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For the third consecutive year, John Kincaid, Robert B. and Helen S. Meyner Professor of Government and Public Service, has been awarded a Fulbright grant to conduct a six-week summer institute on the theory and practice of the United States Constitution for 18 foreign university educators from 18 different countries.

Kincaid is director of Lafayette’s Meyner Center for the Study of State and Local Government, which will host this year’s institute from June 27 to August 9. It will be funded by a $198,000 Fulbright grant.

His assistants will include Brandon Benjamin ’06 of Towanda, Pa., and Rebecca Kulik ’05, a double major in American Studies and history and government & law from Oak Ridge, N.J. Benjamin also will conduct research as an EXCEL Scholar with Kincaid on comparative federalism and government performance. In Lafayette’s distinctive EXCEL Scholars program, students work closely with faculty on research while earning a stipend. Many of the more than 160 students who participate each year go on to publish papers in scholarly journals and/or present their research at conferences.

Kincaid has conducted institutes at the Meyner Center in 1996, 1997, 1998, 2001, and 2002, all of them receiving high evaluations from participants. All 36 summer institute students from the past two years said they would recommend it to colleagues in their countries.

Participants in this year’s summer institute will gain practical insights into the central role of the U.S. Constitution in American life and history by focusing on the nation’s ongoing debates over the meaning and role of the federal Constitution and the impacts of changing conceptions of constitutionalism on American democracy, republicanism, federalism, liberty, rights, pluralism, separation of powers, checks and balances, economic prosperity, social welfare, and social values.

For instruction, Kincaid will be joined by top scholars from Lafayette and institutions around the country. Seminars will be held in Kirby Hall of Civil Rights, which contains cutting-edge instructional technology, computer facilities, and videoconferencing capabilities.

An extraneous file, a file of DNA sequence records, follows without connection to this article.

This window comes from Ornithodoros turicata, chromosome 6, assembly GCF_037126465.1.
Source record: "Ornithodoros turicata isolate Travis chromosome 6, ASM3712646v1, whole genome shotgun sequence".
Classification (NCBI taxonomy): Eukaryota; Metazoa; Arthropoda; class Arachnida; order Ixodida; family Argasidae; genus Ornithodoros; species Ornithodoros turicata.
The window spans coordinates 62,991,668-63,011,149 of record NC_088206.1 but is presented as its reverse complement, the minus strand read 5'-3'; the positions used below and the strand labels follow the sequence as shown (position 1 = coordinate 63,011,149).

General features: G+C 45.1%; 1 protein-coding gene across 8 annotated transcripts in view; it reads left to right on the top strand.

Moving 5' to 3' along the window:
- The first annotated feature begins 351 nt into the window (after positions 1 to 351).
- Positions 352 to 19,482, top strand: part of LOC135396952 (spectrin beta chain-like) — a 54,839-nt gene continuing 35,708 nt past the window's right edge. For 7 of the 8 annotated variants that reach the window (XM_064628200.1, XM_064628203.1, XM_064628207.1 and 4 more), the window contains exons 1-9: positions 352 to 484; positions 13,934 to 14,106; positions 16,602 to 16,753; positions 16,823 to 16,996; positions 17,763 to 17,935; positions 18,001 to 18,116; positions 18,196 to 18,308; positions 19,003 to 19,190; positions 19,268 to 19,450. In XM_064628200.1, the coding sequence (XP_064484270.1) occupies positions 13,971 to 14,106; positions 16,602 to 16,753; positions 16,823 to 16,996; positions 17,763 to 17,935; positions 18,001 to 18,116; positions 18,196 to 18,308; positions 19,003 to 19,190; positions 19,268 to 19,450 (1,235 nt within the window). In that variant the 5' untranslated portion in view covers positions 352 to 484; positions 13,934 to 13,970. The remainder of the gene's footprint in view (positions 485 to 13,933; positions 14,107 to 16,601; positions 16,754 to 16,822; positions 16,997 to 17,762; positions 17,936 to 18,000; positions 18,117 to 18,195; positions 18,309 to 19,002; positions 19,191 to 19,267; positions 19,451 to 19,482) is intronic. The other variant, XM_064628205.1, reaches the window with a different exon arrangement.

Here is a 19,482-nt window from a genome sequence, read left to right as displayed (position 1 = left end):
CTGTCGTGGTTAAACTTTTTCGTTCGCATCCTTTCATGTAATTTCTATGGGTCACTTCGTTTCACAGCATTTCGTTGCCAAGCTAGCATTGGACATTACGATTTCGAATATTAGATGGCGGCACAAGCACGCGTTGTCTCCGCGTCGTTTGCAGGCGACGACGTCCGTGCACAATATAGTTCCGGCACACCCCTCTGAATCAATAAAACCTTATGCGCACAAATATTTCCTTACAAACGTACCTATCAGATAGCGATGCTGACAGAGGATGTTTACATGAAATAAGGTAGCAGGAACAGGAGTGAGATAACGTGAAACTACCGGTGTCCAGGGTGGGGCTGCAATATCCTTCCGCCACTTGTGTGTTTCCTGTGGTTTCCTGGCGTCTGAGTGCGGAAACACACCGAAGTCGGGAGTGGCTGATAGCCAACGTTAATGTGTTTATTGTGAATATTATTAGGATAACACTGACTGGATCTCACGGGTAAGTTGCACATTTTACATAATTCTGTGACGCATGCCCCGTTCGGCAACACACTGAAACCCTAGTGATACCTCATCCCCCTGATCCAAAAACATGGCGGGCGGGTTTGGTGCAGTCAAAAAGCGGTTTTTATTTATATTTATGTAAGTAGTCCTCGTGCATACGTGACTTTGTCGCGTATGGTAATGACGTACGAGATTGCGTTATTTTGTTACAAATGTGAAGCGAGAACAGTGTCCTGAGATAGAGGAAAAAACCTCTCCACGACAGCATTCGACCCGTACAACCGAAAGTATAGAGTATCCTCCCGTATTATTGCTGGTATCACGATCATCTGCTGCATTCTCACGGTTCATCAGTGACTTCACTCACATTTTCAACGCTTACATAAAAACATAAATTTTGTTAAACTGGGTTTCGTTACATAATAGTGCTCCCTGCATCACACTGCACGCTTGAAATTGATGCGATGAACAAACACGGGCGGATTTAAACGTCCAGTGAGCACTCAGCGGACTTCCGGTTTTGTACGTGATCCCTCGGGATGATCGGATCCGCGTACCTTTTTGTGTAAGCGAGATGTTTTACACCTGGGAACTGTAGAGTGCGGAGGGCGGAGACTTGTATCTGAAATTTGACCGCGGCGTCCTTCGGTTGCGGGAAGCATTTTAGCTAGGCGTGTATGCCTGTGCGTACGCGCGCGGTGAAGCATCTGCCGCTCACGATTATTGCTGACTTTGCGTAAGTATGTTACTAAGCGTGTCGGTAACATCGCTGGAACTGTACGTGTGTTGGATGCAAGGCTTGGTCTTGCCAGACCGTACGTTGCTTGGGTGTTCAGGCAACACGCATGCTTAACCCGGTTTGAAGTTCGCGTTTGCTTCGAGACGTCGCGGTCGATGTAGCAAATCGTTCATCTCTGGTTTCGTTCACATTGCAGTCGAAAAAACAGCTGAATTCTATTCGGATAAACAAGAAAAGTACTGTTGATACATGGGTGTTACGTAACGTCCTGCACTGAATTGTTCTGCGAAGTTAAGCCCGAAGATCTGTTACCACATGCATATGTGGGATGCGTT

During their first four weeks at Lafayette, the university professors will learn how generations of Americans have shaped and been shaped by their Constitution. They will also visit relevant historic sites in Philadelphia, including Independence Hall, Liberty Bell, and Philadelphia Art Museum, and in New York, including the United Nations and Empire State Building. The participants will explore contemporary scholarly approaches to American constitutionalism, discuss classic and primary works of American constitutionalism, and develop methods to apply the literature and ideas to their teaching and research.

Experiences in Easton will include: meetings with Northampton County Executive Glenn Reibmann, U. S. District Court Judge Franklin S. VanAntwerpen, and County District Attorney John Morganelli; attending Heritage Day July 13, including a re-enactment of the Colonial reading of Declaration of Independence; visiting the Crayola Factory and National Canal Museum; riding in a mule-drawn canal boat at Hugh Moore Park; using Lafayette’s Kirby Sports Center.

Over the last two weeks, participants will encounter today’s Constitution from a more multicultural perspective, especially Native American and Latino, through site visits and meetings with public officials, civic leaders, and others in Colorado and New Mexico. The study tour will end with three days in Washington, D.C.

The scholars will hail from Argentina, Bosnia-Herzegovina, Cameroon, China, Croatia, Czech Republic, Democratic Republic of Congo, Ecuador, France, Malaysia, Nigeria, Poland, Portugal, Romania, Serbia and Montenegro, Slovak Republic, Tunisia, and Vietnam.